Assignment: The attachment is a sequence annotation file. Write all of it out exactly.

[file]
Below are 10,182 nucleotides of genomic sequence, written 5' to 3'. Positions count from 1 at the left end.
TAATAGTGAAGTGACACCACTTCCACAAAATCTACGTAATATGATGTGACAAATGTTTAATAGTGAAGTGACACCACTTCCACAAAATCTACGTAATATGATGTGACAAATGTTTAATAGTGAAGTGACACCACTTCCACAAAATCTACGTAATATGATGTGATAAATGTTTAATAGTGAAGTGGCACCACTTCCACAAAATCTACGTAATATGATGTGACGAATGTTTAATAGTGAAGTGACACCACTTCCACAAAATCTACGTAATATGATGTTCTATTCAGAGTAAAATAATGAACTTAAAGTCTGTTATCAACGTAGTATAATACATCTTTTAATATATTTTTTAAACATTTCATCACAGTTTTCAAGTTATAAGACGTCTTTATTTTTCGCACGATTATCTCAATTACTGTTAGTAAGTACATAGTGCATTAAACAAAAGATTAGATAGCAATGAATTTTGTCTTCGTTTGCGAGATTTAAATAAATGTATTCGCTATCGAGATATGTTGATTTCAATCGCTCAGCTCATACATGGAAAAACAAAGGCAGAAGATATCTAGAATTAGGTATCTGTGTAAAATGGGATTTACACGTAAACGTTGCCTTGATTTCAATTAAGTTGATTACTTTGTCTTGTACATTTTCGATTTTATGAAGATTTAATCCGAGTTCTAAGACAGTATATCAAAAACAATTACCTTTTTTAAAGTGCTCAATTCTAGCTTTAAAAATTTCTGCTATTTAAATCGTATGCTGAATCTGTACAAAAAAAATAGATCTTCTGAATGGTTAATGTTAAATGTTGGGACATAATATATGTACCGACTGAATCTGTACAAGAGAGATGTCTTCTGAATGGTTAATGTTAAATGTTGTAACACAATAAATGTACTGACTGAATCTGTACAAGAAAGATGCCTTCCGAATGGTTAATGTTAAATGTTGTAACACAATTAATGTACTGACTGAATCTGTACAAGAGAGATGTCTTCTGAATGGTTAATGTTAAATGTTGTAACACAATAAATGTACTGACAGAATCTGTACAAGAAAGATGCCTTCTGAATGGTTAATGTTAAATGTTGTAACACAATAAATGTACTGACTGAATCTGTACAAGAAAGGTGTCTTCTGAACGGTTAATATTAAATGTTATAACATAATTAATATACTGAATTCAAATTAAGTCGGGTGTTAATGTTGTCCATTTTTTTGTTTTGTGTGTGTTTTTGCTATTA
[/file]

Below are 10,182 nucleotides of genomic sequence, written 5' to 3'. Positions count from 1 at the left end.
TAATAGTGAAGTGACACCACTTCCACAAAATCTACGTAATATGATGTGACAAATGTTTAATAGTGAAGTGACACCACTTCCACAAAATCTACGTAATATGATGTGACAAATGTTTAATAGTGAAGTGACACCACTTCCACAAAATCTACGTAATATGATGTGATAAATGTTTAATAGTGAAGTGGCACCACTTCCACAAAATCTACGTAATATGATGTGACGAATGTTTAATAGTGAAGTGACACCACTTCCACAAAATCTACGTAATATGATGTTCTATTCAGAGTAAAATAATGAACTTAAAGTCTGTTATCAACGTAGTATAATACATCTTTTAATATATTTTTTAAACATTTCATCACAGTTTTCAAGTTATAAGACGTCTTTATTTTTCGCACGATTATCTCAATTACTGTTAGTAAGTACATAGTGCATTAAACAAAAGATTAGATAGCAATGAATTTTGTCTTCGTTTGCGAGATTTAAATAAATGTATTCGCTATCGAGATATGTTGATTTCAATCGCTCAGCTCATACATGGAAAAACAAAGGCAGAAGATATCTAGAATTAGGTATCTGTGTAAAATGGGATTTACACGTAAACGTTGCCTTGATTTCAATTAAGTTGATTACTTTGTCTTGTACATTTTCGATTTTATGAAGATTTAATCCGAGTTCTAAGACAGTATATCAAAAACAATTACCTTTTTTAAAGTGCTCAATTCTAGCTTTAAAAATTTCTGCTATTTAAATCGTATGCTGAATCTGTACAAAAAAAATAGATCTTCTGAATGGTTAATGTTAAATGTTGGGACATAATATATGTACCGACTGAATCTGTACAAGAGAGATGTCTTCTGAATGGTTAATGTTAAATGTTGTAACACAATAAATGTACTGACTGAATCTGTACAAGAAAGATGCCTTCCGAATGGTTAATGTTAAATGTTGTAACACAATTAATGTACTGACTGAATCTGTACAAGAGAGATGTCTTCTGAATGGTTAATGTTAAATGTTGTAACACAATAAATGTACTGACAGAATCTGTACAAGAAAGATGCCTTCTGAATGGTTAATGTTAAATGTTGTAACACAATAAATGTACTGACTGAATCTGTACAAGAAAGGTGTCTTCTGAACGGTTAATATTAAATGTTATAACATAATTAATATACTGAATTCAAATTAAGTCGGGTGTTAATGTTGTCCATTTTTTTGTTTTGTGTGTGTTTTTGCTATTA